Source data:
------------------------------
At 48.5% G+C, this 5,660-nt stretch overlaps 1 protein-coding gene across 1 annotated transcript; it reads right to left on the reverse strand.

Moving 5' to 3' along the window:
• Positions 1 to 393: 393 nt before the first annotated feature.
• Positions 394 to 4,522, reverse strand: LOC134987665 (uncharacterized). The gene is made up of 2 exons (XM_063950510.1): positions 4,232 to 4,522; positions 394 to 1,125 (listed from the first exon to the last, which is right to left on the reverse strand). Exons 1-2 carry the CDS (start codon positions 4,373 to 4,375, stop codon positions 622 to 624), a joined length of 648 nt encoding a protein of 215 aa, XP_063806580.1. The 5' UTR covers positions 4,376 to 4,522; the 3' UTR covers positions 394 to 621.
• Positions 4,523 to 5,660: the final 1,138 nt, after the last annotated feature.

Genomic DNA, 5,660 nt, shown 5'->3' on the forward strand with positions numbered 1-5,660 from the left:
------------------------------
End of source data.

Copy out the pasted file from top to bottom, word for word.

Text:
At 48.5% G+C, this 5,660-nt stretch overlaps 1 protein-coding gene across 1 annotated transcript; it reads right to left on the reverse strand.

Moving 5' to 3' along the window:
• Positions 1 to 393: 393 nt before the first annotated feature.
• Positions 394 to 4,522, reverse strand: LOC134987665 (uncharacterized). The gene is made up of 2 exons (XM_063950510.1): positions 4,232 to 4,522; positions 394 to 1,125 (listed from the first exon to the last, which is right to left on the reverse strand). Exons 1-2 carry the CDS (start codon positions 4,373 to 4,375, stop codon positions 622 to 624), a joined length of 648 nt encoding a protein of 215 aa, XP_063806580.1. The 5' UTR covers positions 4,376 to 4,522; the 3' UTR covers positions 394 to 621.
• Positions 4,523 to 5,660: the final 1,138 nt, after the last annotated feature.

Genomic DNA, 5,660 nt, shown 5'->3' on the forward strand with positions numbered 1-5,660 from the left: